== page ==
Happy New Year, everyone! It is that time of year when we are busy getting our tax paperwork in order. Before filing your taxes, don’t miss out on deductions related to medical expenses and other costs that come out of your wallet, especially if you care for a family member throughout the year.
Make sure to check if it is more beneficial to itemize your taxes instead of taking the standard deduction. An estimated one-third of U.S. taxpayers, or about 45 million people, itemize their taxes instead of taking IRS’ standard deduction. See if you can get a break on your taxes, with these 10 tax deductions.
Nearly 100 medical costs related to the diagnosis, treatment, cure or prevention of disease or costs for treating any part of the body can be deducted. Those include equipment, services and supplies, including glasses, eye surgery, acupuncture and prescriptions. Even artificial limbs, bandages, hearing aids and wigs are accepted medical expenses. For others, see IRS’ Publication 502. The medical and dental costs must total more than 7.5 percent of your adjusted gross income to be deducted.
Long-term health care costs
An often-missed expense is the amount paid for long-term care services and long-term care insurance. The latter is a more limited deduction, depending on age. Rehabilitation, therapeutic, preventative and personal care services are among those that qualify as long-term care services, if a family member is chronically ill and if it’s part of a plan set by a health care practitioner.
Someone is considered chronically ill if they can’t perform at least two activities of daily living, such as eating, toileting, bathing and dressing, without substantial assistance from someone else.
From weekly doctor’s appointments to out-of-town visits with a specialist or for a procedure, the miles you log for your medical needs can be deducted. You will need to keep a log for documentation. The reimbursement rate will be about 19 cents a mile for 2012. If you’re staying overnight for a medical purpose, deduct $50 per night, for each person, for lodging.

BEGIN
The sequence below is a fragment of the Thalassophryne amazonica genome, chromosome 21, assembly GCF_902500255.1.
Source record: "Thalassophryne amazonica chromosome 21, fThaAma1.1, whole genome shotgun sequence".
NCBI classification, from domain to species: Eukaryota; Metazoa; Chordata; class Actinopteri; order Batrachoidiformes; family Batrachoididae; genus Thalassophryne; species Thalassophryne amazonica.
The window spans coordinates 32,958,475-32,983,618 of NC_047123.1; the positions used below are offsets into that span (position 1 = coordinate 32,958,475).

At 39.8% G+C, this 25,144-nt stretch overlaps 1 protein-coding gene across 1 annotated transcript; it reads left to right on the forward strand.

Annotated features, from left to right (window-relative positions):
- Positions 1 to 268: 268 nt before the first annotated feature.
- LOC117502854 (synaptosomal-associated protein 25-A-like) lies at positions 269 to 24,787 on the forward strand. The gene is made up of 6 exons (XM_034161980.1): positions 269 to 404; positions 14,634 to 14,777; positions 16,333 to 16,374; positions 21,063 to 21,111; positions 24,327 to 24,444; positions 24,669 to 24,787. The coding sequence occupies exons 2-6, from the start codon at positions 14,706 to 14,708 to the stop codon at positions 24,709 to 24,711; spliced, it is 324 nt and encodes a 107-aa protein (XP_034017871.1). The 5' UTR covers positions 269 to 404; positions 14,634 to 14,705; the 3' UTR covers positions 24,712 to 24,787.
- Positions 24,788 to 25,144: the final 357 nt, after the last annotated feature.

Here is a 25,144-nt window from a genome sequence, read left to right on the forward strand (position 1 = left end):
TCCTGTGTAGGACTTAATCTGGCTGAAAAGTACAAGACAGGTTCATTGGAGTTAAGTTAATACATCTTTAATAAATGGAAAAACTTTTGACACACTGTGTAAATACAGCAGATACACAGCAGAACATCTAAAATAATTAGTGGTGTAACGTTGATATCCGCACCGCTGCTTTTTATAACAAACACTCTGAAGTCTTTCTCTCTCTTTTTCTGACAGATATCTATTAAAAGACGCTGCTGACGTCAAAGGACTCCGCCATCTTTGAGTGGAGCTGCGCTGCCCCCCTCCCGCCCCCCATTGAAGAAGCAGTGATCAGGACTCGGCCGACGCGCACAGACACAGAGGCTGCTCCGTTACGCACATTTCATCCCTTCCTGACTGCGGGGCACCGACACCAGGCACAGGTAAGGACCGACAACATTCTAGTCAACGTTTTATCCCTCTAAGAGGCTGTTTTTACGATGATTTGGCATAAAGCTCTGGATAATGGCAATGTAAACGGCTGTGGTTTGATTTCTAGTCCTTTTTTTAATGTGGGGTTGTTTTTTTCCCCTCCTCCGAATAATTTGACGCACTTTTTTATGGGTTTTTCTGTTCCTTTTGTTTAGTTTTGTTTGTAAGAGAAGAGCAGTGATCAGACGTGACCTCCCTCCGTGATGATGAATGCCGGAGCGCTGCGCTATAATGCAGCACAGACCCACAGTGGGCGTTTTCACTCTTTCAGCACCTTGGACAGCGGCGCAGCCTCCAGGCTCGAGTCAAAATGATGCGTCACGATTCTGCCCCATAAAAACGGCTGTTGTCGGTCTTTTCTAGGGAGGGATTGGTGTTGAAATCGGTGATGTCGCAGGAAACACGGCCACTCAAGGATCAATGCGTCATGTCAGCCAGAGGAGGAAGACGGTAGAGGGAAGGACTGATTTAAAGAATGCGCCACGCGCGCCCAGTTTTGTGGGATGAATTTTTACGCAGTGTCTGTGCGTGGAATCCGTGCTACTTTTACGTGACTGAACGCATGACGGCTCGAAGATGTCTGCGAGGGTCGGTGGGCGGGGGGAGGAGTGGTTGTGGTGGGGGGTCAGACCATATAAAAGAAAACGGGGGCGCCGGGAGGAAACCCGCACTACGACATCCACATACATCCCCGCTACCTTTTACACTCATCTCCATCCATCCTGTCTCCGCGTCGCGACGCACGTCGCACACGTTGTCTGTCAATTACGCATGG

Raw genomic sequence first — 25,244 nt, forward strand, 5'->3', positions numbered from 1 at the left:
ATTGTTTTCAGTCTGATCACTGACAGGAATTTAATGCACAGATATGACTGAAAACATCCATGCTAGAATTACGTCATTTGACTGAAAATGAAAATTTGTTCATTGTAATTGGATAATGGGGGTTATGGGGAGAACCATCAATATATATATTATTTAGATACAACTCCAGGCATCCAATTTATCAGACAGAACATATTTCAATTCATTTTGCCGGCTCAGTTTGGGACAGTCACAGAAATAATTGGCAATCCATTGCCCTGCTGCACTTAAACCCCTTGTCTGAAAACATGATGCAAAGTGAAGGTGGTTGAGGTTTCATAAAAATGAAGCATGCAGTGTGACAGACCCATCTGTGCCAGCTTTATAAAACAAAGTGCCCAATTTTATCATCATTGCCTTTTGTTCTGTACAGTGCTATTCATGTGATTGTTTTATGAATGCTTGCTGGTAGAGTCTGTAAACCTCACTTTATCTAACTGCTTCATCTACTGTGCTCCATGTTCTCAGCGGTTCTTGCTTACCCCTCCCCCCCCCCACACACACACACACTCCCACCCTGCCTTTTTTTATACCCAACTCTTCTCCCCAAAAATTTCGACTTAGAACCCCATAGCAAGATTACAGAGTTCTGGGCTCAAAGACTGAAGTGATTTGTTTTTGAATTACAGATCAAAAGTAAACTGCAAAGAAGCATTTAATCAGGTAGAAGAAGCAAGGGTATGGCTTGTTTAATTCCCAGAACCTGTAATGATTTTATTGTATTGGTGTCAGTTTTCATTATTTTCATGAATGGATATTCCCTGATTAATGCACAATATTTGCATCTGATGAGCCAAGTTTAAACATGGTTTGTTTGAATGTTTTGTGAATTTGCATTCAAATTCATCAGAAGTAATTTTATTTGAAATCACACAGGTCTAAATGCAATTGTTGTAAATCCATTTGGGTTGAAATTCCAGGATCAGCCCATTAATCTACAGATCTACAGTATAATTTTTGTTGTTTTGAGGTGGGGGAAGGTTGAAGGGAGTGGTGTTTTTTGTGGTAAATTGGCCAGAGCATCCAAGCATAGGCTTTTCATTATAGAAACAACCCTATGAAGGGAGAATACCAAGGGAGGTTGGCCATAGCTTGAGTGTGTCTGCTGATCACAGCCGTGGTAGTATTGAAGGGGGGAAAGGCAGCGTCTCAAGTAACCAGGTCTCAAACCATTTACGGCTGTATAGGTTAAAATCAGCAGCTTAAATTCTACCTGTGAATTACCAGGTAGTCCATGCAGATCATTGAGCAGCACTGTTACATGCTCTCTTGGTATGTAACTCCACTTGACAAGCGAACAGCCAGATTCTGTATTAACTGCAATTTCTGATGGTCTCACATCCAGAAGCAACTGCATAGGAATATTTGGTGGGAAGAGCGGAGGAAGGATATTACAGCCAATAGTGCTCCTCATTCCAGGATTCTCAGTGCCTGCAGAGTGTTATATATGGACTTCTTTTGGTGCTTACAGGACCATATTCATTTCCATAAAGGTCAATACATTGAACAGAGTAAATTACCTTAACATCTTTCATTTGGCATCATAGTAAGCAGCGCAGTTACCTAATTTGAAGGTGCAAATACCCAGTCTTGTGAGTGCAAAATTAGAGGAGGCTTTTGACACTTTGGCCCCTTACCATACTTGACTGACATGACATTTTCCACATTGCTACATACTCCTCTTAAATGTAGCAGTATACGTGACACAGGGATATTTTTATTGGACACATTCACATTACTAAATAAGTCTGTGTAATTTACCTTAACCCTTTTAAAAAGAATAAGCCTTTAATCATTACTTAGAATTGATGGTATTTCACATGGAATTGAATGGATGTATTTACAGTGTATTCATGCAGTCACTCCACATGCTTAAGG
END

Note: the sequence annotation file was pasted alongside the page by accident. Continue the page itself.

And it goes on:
Go ahead and smile — dental expenses are among the medical costs that some people ignore at tax time. This includes dentures and artificial teeth.
Home improvements for aging adults
Investing in ramps for a wheelchair-bound individual, as well as handrails and grab bars in the bathroom, or a stepless shower, can be part of a deduction as long as it doesn’t add value to the house.
The IRS says that the cost of the improvement is reduced by the increase in your property value. Other changes, such as widening doorways and hallways, lowering kitchen cabinets and installing lifts, also typically do not add value to houses.
Energy-saving home improvements
Any energy-saving changes are eligible for a credit. For more traditional items such as insulation and windows, it’s 10 percent of the cost, up to a maximum of $500. For alternative energy equipment, such as a solar hot water heater, the credit is up to 30 percent of the cost. Find more details from the EnergyStar program at www.energystar.gov.
Anyone filing for these credits will need to wait until the end of February, as the tax law was not enacted in time for the forms and software to be updated.
If you are paying interest on your home loans, construction loans or home equity lines of credit, it’s deductible. There are some limitations, though, so you need to discuss with your accountant.
State and local sales tax
This is an excellent idea if you live in a state that doesn’t have income tax, which New York is not. If you do, you’ll need to make a choice: Deduct state and local sales taxes, or state and local income taxes. You may find that the best financial benefit is to stick with the income tax deduction.
Estate tax on an inherited IRA
This is not as easy as deducting medical expenses or charitable contributions, but is worth checking out. If you inherited an IRA, you could take an deduction for the federal estate tax paid on IRA income.
Of course, you may know to estimate the value of items you donate to charity. But you also can include other out-of-pocket costs related to volunteering. If you bought ingredients to make meals for the homeless or elderly, or if you drove a personal vehicle while volunteering or assisting a charity, those and other costs can be deducted. If you are not comfortable preparing your return, or have questions, there are several AARP Tax Counseling for the Elderly sites to help you.
The Schoharie County Office for the Aging is partnering with AARP to provide free tax assistance. Tax prep will be done on Mondays and Thursdays through April. Appointments are necessary as there are some limited returns we cannot prepare. Please call (518) 295-2001 for question or an appointment.
Nancy Dingee is director of the Schoharie County Office for the Aging. ‘Senior Scene’ columns can be found at www.thedailystar.com/seniorscene.